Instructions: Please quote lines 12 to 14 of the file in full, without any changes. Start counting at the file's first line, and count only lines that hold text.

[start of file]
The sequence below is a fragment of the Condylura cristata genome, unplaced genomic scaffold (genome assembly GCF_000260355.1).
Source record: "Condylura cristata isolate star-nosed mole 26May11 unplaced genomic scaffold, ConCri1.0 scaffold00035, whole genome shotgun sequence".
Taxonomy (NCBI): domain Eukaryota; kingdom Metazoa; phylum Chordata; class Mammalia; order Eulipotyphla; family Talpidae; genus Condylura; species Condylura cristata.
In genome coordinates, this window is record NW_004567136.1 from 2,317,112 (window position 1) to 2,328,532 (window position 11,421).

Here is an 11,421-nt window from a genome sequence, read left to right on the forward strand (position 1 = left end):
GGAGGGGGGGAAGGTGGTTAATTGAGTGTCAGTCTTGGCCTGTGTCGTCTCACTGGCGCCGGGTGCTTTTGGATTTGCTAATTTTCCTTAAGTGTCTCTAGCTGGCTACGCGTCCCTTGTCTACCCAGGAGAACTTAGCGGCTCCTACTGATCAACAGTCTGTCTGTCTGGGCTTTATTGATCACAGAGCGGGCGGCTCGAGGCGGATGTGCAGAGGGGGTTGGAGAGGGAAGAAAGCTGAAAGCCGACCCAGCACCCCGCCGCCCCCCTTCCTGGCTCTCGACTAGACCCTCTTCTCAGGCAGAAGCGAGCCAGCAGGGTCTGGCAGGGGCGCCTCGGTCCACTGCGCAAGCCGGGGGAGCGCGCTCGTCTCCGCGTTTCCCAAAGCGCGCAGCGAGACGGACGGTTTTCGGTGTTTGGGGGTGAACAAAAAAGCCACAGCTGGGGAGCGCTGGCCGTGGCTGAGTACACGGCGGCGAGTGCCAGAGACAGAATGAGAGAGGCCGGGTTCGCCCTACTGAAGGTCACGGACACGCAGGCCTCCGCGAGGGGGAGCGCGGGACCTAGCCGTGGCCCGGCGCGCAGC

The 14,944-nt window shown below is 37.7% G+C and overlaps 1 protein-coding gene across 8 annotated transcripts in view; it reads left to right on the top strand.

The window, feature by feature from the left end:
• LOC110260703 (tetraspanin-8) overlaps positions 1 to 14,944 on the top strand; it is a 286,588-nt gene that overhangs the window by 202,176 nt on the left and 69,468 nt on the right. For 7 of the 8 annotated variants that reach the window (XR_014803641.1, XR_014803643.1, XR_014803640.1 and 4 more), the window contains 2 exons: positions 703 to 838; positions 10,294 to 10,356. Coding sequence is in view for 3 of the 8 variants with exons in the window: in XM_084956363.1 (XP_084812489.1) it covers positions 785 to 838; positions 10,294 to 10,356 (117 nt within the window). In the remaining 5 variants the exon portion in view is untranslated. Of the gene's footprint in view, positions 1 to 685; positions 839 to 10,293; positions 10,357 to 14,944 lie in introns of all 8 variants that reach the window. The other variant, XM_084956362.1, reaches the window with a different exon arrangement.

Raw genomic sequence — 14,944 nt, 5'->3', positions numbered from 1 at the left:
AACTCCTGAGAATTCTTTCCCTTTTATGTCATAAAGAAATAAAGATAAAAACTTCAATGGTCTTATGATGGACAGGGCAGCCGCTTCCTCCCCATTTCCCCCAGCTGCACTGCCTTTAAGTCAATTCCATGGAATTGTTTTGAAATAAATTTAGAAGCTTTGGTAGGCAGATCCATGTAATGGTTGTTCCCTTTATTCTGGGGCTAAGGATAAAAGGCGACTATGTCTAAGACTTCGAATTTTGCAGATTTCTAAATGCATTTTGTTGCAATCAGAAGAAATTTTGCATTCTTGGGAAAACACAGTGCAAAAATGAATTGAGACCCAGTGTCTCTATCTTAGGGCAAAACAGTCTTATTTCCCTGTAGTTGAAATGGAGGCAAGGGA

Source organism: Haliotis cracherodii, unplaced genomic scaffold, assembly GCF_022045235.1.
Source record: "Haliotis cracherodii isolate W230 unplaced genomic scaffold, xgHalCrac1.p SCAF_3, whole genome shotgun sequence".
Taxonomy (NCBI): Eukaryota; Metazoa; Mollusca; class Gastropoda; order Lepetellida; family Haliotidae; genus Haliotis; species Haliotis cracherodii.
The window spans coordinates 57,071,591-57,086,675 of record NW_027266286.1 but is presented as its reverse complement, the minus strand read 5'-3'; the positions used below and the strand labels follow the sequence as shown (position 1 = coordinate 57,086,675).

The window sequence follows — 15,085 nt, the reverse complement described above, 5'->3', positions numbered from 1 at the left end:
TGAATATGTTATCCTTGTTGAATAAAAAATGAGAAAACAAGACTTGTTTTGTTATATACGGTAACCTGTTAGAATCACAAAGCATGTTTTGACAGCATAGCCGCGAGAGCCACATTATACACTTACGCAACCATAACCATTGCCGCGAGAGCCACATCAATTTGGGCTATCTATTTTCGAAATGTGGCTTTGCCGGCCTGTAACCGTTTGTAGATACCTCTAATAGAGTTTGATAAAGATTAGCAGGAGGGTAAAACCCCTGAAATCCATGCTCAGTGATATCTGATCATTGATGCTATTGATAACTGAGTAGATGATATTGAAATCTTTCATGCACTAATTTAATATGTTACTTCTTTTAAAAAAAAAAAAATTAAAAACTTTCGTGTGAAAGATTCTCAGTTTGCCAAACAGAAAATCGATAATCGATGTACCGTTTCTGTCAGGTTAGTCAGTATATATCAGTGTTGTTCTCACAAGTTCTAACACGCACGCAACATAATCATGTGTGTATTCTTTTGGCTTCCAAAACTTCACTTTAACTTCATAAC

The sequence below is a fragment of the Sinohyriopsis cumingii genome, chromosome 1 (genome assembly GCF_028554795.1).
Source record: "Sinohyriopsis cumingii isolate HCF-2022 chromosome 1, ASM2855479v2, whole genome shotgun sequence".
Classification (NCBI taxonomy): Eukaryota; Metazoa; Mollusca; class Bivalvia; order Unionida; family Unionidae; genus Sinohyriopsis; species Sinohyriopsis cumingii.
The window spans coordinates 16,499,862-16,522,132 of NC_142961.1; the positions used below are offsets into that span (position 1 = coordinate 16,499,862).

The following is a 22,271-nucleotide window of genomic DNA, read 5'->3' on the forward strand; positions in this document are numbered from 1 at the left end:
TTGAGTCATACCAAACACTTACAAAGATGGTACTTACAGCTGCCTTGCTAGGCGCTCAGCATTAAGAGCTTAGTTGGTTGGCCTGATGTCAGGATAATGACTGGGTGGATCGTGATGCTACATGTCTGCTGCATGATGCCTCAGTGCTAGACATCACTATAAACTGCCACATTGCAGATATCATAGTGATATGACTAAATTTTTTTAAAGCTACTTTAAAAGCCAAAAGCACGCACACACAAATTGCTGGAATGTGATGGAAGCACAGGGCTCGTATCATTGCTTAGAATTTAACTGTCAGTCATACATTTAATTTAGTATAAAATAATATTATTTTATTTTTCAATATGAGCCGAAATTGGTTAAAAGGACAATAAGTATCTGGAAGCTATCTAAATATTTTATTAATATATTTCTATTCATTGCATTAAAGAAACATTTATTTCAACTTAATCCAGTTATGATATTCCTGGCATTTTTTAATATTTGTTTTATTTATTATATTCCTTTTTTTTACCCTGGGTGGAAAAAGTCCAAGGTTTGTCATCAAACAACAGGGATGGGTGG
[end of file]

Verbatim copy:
Source organism: Haliotis cracherodii, unplaced genomic scaffold, assembly GCF_022045235.1.
Source record: "Haliotis cracherodii isolate W230 unplaced genomic scaffold, xgHalCrac1.p SCAF_3, whole genome shotgun sequence".
Taxonomy (NCBI): Eukaryota; Metazoa; Mollusca; class Gastropoda; order Lepetellida; family Haliotidae; genus Haliotis; species Haliotis cracherodii.